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I have decided to write my own tiny ArgumentParser in Java, the key point is it has method

public void addOption(String optionName, Class valueType, boolean required)

for doing something like

ArgumentParser parser = new ArgumentParser();
parser.addOption("--input_path", String.class, true);
Map<String, Object> options = parser.parse(args);  //args is String[]
String inputPath = (String)options.get("--input_path");  //hooray!

but i can't figure out how to attempt to convert String to some user-specified class automatically? The code below obviously doesn't work

options.put(currentOption, registeredOptions.get(currentOption).valueOf(arg));

Is there some simple way to do that, which i can't figure out? Or maybe you say that it is bad and vicious idea, i appreciate any advice! Thank you!

share|improve this question
Class.forName(fullyQualifiedClassName); – Jigar Joshi Jul 12 '14 at 19:48

3 Answers 3

up vote 1 down vote accepted

There are several libraries doing this already, like JCommander and pretty much all of them use the Strategy pattern. That is, they allow clients to register converter objects that convert an input string into an object of a specific class. There are of course quite a few built-in converters too for the most obvious classes, like Number, Boolean, File or lists.

So you'll have something like this.

public interface Converter<T> {
   public T convert( String arg );

public class IntegerConverter implements Converter<Integer> {
   public Integer convert( String arg ) {
       return Integer.parseInt( arg );

And in your ArgumentParser you'll keep a map of your registered converters and call the appropriate one.

Of course you can elaborate on this by specifying a hierarchy of converters to have more and less specific strategies but the general idea is the same.

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Thank you for Java best (common) practices advice, i think I'll stick this course. – kernelbug Jul 13 '14 at 9:15

You are basically aiming to create a function that will return an object whose class was passed as a parameter.

I know no general solution for this problem.

But there are some partial solutions that together, so I believe, will answer for what you are looking for:

A. Returned object is a numeric:

For int and float the solution is obvious:

int ival = Integer.parseInt(strParam);
float fval = Float.parseFloat(strParam);

B. Returned object class has a string constructor , i.e. a constructor receiving a single string parameter

That is:

parser.addOption("--input_path", MySpecialClass.class, true);


class MySpecialClass {
     public MySpecialClass(String param)  // <----------- string constructor

Here you can use reflection to instantiate the required object by fetching and activating the constructor. Note: our code does not need to know the return class identity, but weather or not it has a string constructor:

Constructor stringConstructor = classObject.getConstructor(new Class[]{String.class});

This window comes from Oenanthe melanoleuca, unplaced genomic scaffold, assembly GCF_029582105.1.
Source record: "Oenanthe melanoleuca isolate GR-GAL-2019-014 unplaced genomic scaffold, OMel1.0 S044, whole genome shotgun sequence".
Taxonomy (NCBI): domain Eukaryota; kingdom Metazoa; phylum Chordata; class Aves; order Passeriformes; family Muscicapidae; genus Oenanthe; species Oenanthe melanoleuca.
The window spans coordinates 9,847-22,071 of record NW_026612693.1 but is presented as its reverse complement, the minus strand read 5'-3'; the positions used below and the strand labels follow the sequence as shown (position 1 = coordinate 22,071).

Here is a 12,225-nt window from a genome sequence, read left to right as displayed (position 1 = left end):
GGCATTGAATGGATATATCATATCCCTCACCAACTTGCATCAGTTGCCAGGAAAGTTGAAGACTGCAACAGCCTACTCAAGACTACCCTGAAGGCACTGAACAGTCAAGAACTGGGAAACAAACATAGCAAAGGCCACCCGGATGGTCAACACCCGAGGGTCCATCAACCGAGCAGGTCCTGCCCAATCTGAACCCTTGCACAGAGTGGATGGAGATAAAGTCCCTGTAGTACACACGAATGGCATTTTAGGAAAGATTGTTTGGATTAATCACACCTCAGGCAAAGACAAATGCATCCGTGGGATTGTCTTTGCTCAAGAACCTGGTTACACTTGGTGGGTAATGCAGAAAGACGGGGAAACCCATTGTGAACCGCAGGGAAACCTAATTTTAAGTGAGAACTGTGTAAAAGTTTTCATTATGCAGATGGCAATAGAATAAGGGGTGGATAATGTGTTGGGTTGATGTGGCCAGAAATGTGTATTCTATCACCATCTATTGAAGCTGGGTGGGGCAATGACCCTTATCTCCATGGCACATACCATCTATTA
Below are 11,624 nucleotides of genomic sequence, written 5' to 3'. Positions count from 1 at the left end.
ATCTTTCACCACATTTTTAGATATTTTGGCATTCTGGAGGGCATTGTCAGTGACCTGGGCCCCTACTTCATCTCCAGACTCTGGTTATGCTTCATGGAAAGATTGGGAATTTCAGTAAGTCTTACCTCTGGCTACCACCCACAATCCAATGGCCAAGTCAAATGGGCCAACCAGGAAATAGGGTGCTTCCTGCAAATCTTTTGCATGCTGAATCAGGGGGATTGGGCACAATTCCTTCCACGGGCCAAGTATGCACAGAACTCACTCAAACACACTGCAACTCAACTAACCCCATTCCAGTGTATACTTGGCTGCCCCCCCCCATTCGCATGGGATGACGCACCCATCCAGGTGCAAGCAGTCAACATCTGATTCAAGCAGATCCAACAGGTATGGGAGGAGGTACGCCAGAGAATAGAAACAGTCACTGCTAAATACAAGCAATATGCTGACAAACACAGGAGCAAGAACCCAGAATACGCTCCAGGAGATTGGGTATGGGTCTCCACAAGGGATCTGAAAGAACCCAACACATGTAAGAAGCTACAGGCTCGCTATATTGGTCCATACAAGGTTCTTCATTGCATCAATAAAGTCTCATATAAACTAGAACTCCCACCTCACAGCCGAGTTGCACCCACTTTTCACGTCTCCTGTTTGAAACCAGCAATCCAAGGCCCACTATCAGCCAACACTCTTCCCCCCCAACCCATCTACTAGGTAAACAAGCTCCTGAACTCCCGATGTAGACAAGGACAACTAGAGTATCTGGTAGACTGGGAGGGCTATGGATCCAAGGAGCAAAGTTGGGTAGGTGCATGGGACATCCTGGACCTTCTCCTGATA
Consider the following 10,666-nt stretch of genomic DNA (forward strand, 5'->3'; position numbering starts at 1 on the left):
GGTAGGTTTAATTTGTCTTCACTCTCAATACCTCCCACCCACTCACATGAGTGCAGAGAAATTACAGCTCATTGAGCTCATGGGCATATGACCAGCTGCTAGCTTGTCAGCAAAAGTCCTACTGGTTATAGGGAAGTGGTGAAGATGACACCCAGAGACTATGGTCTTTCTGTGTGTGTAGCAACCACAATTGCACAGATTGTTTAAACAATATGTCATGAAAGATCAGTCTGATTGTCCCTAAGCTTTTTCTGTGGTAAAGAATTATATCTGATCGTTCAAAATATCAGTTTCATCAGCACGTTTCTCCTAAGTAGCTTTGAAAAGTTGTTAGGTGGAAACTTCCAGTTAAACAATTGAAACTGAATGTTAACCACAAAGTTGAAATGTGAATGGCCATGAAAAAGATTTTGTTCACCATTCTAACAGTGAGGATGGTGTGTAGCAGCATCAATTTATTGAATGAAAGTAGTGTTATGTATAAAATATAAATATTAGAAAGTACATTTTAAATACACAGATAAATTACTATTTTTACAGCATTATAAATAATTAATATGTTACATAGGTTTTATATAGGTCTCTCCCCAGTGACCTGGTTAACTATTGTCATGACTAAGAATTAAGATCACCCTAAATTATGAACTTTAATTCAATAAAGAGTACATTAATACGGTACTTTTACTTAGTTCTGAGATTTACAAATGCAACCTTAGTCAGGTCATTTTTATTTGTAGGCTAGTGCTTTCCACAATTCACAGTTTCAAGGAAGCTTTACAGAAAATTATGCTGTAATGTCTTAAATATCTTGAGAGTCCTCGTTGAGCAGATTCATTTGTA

Object objectToReturn = stringConstructor.newInstance(stringParam);

Finally combining the above gives us an argument processing function similar to this:

Object processAnyParam(String strParam, Class returnClass, boolean mandatory) {

     if (returnClass.equals(int.class)) {
           return Integer.parseInt(strParam);
     else if (returnClass.equals(float.class)) {
          return Float.parseFloat(strParam);
     else if (maybe other numeric types here...) {
     else {
          try { 
                Constructor stringConstructor = classObject.getConstructor(new Class[]{String.class});
          } catch (NoSuchMethodException  e) {
                // no string constructor; bail out..
                return  null;
          return stringConstructor.newInstance(strParam);

share|improve this answer
Thank you for detailed answer, there are many useful ideas, but biziclop's answer seemed to me the most simple and reliable. I think I will use some combined variant – kernelbug Jul 13 '14 at 9:53

It's not possible to convert without passing some method to convert the String to the right object type (assuming you don't require all classes to have a constructor with String as parameter that you want to use to parse the String). One possibility would be to pass Function<String, ?> objects to addOption, e.g.:

public void addOption(String optionName, Function<String, ?> valueConverter, boolean required)

parser.addOption("--stringParameter", Function.identity(), true); // remains identical
parser.addOption("--integerParameter", Integer::parseInt, true); // use Integer.parseInt(String)
parser.addOption("--binaryIntParameter", s->Integer.parseInt(s, 2), true); // integer given in binary format
parser.addOption("--fileParameter", s -> new File(s), true); // use File(String) constructor

Your parse function the code converting the String to the object would contain something like this:

Map<String, Object> result = //...
// ...
String key = //...
String stringValue = //...
Function<String, ?> converter = //... get the converter from where you stored it
result.put(key, converter.apply(stringValue));
return result;
share|improve this answer
I wish i could use Java 8 with all its tasty benefits like lambda-functions =) Except explicit passing converters as lambdas, your idea is similar to biziclop's idea with converter registration as far as i understand – kernelbug Jul 13 '14 at 9:05

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